The weight room on the first floor of the Recreation Center (REC) is currently closed and under construction until late January.

University staff plan to replace worn rubber floor tiles and repair underlying concrete.

“The flooring has had some bubbling issues, meaning the adhesive has become unattached on some of the tiles creating a tripping hazard,” said Cala Sielaff, assistant director for Fitness and Aquatics.

Sielaff cited ground moisture as the cause for cracked tiles and failed glue.

“Being so close to the river, moisture is coming up through the flooring and we needed to mitigate that,” Sielaff said. “That’s in essence the problem, the cracking and the adhesive not adhering to the cement.”

Sielaff and colleagues expressed concern over deterioration of the gym floor and applied for funding through the university over a year ago.

“We got approval this past fall and so we have started the process of ripping up the flooring, sealing cracks and putting on a moisture sealant,” Sielaff said.

Workers will seal the underlying concrete base preventing moisture from subterranean wells and the nearby Boise River from entering the building.

The cracked and worn rubber tiles are to be replaced with rubber matting which Recreation Center staff think will create a more comfortable floor for gym enthusiasts.

“It’s almost an inch thick and we are installing that in rolls. It’s going to help with noise in the weight room and the rubber is thicker and will protect the cement underneath,” Sielaff said.

Though the project was planned to be completed over the winter break, Sielaff said work may have to be extended.

“We were hoping to be done before the start of school but now we are preparing for a reopening on the 27th,” Sielaff said. “That’s just what we are preparing for, we are hoping it is a lot sooner.”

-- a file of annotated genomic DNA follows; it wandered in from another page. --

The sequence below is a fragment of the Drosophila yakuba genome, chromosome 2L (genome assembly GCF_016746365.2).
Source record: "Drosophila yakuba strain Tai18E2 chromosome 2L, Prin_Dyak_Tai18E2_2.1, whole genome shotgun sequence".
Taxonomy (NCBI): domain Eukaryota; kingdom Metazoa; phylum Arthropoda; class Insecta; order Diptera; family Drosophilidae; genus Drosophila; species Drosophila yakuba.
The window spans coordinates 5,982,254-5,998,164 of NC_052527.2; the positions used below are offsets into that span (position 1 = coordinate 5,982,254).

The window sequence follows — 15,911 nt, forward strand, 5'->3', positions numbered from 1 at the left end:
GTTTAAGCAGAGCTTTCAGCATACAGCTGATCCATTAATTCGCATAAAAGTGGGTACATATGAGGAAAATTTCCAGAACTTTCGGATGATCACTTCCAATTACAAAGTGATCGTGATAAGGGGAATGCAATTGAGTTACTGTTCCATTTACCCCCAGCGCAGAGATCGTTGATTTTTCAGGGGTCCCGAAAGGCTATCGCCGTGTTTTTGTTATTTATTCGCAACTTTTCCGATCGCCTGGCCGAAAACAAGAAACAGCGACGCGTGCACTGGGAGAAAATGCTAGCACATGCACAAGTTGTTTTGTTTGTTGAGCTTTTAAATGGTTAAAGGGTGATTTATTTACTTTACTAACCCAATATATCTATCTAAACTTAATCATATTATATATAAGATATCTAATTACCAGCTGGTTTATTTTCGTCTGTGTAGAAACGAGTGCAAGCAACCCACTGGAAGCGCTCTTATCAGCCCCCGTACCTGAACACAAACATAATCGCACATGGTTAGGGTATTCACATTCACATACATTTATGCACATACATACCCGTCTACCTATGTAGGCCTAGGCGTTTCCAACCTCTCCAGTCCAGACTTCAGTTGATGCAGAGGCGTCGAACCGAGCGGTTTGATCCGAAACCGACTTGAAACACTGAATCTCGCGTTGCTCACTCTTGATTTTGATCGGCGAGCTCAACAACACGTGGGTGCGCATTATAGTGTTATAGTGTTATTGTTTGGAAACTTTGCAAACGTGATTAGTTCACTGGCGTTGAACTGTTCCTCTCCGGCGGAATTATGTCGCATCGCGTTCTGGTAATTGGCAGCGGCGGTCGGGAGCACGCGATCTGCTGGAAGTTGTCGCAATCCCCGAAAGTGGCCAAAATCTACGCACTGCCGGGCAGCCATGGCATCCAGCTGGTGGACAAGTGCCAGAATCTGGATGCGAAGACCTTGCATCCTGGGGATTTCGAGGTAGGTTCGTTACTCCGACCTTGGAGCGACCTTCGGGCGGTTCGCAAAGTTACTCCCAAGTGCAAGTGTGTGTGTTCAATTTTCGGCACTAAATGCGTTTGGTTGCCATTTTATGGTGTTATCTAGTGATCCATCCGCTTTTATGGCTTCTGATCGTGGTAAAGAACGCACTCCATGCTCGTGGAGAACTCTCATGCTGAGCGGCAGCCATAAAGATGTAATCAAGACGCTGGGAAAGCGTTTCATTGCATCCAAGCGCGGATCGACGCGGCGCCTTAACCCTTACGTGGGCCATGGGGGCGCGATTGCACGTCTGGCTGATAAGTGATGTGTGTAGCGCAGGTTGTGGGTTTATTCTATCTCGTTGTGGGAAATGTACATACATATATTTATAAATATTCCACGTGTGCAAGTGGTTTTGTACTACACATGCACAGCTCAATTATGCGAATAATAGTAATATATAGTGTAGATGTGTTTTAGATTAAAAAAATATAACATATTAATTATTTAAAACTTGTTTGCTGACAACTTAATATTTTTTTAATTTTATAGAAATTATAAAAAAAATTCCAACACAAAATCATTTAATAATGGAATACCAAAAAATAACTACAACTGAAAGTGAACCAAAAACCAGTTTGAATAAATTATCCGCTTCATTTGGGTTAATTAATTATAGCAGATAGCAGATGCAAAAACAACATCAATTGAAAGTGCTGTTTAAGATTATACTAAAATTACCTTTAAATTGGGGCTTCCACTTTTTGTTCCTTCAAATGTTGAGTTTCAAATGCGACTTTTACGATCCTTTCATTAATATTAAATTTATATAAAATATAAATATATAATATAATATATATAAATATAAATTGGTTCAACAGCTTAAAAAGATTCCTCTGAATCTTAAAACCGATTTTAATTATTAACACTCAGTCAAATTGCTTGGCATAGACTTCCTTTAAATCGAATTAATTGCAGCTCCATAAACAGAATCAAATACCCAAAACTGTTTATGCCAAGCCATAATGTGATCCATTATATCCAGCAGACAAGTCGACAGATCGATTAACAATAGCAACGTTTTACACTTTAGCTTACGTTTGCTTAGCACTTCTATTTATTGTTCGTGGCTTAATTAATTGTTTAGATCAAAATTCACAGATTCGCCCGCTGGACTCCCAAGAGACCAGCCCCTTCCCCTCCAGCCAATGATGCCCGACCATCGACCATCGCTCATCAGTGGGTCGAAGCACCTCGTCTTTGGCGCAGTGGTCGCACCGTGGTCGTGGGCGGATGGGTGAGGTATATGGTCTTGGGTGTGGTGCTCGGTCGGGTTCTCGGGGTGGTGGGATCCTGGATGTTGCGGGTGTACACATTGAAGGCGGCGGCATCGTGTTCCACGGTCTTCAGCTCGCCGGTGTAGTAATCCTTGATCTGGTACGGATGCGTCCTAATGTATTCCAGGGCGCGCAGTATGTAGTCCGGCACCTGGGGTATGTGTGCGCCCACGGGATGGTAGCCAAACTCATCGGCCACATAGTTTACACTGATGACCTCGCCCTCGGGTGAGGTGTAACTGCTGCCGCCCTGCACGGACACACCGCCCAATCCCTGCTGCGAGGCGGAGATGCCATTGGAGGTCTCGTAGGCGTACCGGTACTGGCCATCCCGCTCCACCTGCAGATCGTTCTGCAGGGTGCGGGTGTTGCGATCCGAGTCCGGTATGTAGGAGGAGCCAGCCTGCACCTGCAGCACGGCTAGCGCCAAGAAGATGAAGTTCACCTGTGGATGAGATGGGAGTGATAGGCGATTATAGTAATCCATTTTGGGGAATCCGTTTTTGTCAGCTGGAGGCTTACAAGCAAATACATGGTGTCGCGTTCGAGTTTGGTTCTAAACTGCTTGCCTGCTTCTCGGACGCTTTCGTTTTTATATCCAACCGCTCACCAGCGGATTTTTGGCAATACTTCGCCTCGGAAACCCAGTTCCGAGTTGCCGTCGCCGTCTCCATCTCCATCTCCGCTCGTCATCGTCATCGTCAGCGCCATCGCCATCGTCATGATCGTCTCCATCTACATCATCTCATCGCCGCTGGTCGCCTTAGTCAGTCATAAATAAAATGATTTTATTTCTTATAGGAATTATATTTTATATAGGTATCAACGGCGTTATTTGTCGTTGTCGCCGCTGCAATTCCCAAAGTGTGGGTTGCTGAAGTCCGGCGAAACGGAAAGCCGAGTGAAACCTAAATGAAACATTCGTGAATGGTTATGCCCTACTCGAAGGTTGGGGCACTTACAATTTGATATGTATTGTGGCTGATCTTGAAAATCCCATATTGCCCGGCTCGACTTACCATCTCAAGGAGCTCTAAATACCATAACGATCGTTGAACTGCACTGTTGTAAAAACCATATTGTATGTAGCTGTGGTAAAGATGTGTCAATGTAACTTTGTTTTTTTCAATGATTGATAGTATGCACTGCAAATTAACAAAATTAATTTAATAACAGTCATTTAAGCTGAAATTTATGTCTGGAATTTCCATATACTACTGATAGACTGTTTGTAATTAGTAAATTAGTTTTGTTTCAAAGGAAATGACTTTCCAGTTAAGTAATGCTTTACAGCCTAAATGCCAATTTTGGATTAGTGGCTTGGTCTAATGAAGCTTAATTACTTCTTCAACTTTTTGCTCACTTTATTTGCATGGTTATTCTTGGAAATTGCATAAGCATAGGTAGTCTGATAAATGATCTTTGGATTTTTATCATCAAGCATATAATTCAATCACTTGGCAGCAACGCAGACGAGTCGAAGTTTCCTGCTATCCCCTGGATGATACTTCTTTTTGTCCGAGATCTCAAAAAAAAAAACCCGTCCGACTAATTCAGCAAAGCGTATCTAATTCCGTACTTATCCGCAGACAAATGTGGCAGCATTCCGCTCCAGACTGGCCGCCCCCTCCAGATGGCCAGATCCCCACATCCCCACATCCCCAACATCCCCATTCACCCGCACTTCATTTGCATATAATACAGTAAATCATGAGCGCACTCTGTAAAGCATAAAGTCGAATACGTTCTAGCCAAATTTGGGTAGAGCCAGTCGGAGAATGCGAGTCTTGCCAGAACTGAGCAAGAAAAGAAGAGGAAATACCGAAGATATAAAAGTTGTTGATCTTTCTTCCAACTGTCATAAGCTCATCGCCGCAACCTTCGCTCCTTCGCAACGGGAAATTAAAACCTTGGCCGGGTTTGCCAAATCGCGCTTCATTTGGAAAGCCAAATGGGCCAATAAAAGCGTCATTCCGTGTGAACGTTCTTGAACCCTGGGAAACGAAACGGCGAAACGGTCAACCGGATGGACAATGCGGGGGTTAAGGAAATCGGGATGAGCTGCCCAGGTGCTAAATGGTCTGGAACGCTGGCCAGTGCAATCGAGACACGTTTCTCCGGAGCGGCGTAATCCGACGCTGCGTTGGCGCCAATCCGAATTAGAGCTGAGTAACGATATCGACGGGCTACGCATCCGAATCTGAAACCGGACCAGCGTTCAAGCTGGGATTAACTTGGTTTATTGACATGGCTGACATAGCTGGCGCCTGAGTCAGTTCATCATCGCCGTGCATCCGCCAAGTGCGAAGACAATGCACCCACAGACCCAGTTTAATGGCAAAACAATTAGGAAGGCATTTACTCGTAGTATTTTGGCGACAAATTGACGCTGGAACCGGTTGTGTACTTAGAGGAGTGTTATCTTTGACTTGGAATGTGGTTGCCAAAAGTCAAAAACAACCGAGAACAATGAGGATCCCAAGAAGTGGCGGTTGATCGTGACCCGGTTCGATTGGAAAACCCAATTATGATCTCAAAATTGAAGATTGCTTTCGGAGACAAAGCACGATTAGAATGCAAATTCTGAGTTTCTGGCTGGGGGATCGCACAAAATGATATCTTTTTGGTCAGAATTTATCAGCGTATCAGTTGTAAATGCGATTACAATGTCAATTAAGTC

Over time, moisture escaping through concrete flooring could cause expensive and time consuming damage to the building, costs Sielaff and colleagues are hoping to prevent.

“You don’t want the inside of the building to be moist because then it could lead to mold or mildew issues,” said Michael Wheeler, construction manager for Facilities Operation and Maintenance at Boise State.

Wheeler said concrete sealant is applied to buildings in wet climates or near bodies of water as a preventative measure.

Though the Boise River could be the source of unwanted ground moisture, Wheeler said a number of factors could be blamed.

“The area has springs everywhere,” Wheeler said.

Despite proximity to the Boise River, not all campus buildings require concrete sealant.

“Sometimes that stuff doesn’t show up until the building has been there for a while so it’s usually not an expense incurred upfront unless we know there is going to be a problem,” Wheeler said.

Sophomore psychology major Blake Sherburn hopes the construction is finished quickly, allowing himself and others access to necessary equipment.

Sherburn frequented the gym over winter break and expressed frustration about being unable to complete his workout.

“Every time I go in there, if it is busy at all, we can’t do anything. Everyone just has to wait and it’s terrible. It just kind of makes me want to buy a gym membership, even though it costs money,” Sherburn said.

Ryan Thorne
Ryan Thorne was born and raised in the beautiful city of Twin Falls, Idaho. He now lives in Boise where he enjoys being a student at Boise State University. As the Investigative News editor, Thorne is always hot on the trail of the next big story. In his free time, he can be found playing the guitar, reading, or exploring scenic outdoor Idaho. Follow him on Twitter @ryanthorne86 or friend him on Facebook.